It should be noted that the richest country in the world America has a substantial portion of people living below the
“In 2009, 14.3 percent of all persons lived in poverty” (Poverty in the United States, 2010). Nobody can say that America is not at all a developed country from the above figures. If America is not a developed country, no other country in the world can be labeled as developed. Poverty and development are two of the most popular topics in the current world. It is often said that poverty and development travel in opposite directions of they are inversely proportional. In other words, development takes place when poverty decreases or poverty increases when development decreases. This paper analyses the relationships between poverty and development and argues that true development takes place only when all the people in a country gets almost equal living standards.
Indicators of wealth, reflect the quantity of resources available to a society, provide no information about the allocation of those resources—for instance, about more or less equitable distribution of income among social groups, about the shares of resources used to provide free health and education services, and about the effects of production and consumption on people’s environment. Thus it is no wonder that countries with similar average incomes can differ substantially when it comes to people’s quality of life: access to education and health care, employment opportunities, availability of clean air and safe drinking water, the threat of crime, and so on (What Is Development?, 2004, p.7).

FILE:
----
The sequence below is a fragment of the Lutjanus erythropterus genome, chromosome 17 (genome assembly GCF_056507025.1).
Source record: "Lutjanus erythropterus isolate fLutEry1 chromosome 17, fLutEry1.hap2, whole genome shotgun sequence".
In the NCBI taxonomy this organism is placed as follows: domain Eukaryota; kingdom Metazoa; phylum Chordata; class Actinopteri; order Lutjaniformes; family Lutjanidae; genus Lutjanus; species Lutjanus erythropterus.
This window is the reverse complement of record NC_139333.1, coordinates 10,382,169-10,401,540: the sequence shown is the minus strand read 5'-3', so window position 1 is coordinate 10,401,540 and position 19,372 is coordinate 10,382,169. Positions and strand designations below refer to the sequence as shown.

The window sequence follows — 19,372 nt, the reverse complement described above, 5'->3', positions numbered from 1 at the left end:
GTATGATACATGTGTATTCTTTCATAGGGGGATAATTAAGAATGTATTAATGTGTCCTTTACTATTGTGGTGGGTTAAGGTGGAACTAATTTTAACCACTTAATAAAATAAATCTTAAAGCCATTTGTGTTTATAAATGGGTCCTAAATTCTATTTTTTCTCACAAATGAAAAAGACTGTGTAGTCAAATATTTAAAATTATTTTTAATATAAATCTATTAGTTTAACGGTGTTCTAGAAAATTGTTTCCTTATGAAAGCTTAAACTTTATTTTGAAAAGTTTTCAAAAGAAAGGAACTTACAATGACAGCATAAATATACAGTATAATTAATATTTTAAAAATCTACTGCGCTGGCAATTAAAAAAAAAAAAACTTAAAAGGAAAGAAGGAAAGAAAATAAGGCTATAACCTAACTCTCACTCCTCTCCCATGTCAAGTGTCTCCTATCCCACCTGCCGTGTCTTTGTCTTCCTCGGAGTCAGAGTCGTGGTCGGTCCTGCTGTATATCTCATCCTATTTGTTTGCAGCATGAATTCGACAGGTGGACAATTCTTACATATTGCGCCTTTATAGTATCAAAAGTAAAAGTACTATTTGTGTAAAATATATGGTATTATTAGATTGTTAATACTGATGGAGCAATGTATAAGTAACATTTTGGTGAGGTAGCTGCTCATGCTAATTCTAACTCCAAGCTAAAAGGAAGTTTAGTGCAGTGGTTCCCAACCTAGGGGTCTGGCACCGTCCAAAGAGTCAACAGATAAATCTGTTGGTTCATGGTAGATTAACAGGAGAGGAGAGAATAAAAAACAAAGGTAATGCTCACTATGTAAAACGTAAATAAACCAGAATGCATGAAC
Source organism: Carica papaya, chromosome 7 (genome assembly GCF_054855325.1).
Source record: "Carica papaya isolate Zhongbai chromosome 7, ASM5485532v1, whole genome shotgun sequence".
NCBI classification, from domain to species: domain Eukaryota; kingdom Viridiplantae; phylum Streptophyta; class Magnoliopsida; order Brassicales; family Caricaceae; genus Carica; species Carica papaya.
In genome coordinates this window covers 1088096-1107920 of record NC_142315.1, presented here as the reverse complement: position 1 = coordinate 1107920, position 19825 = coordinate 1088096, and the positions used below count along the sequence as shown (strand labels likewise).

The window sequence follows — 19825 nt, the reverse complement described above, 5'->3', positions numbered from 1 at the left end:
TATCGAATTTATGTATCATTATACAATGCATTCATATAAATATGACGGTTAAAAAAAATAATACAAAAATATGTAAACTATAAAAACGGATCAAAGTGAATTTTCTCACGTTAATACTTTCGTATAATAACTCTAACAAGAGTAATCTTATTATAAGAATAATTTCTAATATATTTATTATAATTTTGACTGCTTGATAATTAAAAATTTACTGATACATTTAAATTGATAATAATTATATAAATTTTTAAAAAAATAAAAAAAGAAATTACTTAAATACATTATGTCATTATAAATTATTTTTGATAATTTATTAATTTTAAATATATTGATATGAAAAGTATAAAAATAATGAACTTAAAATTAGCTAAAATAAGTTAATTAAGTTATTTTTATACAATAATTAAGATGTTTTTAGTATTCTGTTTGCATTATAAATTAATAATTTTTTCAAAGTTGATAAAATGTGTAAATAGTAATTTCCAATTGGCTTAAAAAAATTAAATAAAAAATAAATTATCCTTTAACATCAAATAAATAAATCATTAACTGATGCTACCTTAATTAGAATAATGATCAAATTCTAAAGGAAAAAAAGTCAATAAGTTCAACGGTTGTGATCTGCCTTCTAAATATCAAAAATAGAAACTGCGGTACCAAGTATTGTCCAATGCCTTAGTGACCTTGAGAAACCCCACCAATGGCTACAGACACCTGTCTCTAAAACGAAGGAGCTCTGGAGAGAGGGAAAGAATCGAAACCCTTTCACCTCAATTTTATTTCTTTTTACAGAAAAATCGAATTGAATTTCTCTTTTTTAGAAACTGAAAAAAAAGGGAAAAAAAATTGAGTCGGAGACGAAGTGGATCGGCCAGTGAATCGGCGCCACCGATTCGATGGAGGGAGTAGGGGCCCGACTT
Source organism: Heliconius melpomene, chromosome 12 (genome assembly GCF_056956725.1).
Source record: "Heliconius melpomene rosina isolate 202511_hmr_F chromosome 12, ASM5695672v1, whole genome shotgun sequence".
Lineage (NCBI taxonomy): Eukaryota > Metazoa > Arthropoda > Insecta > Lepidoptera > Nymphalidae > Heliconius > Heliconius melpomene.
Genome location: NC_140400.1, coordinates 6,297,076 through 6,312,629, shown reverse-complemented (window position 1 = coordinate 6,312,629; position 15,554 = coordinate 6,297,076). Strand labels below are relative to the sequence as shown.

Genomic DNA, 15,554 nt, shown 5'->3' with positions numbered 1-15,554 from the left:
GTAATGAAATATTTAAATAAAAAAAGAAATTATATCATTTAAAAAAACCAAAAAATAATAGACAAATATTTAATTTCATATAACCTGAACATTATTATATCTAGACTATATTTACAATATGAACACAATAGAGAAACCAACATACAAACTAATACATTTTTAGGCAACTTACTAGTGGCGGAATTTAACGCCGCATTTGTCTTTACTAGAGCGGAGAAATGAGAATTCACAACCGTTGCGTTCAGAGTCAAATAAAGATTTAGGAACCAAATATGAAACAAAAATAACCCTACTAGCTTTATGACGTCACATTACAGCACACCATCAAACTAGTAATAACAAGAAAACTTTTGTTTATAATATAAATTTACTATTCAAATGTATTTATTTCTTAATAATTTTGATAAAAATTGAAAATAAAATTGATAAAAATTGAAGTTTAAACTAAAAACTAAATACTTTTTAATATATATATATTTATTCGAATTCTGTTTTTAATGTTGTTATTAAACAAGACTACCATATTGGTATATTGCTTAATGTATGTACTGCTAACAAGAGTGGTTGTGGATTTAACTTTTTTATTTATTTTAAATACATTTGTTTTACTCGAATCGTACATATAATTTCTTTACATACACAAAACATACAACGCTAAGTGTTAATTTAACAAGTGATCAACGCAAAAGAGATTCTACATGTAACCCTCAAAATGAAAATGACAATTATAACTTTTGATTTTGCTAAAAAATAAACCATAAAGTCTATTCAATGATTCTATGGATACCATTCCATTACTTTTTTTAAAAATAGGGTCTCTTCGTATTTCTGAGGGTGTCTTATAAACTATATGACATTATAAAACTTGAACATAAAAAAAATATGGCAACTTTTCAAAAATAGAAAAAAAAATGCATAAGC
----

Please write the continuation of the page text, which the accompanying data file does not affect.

From the above description, it is evident that income distribution is detrimental in the income distribution in developed countries are even. Therefore, it is quite possible that a substantial portion of people in such countries may face poverty. According to Usborne (2008), “28 million people in the US will be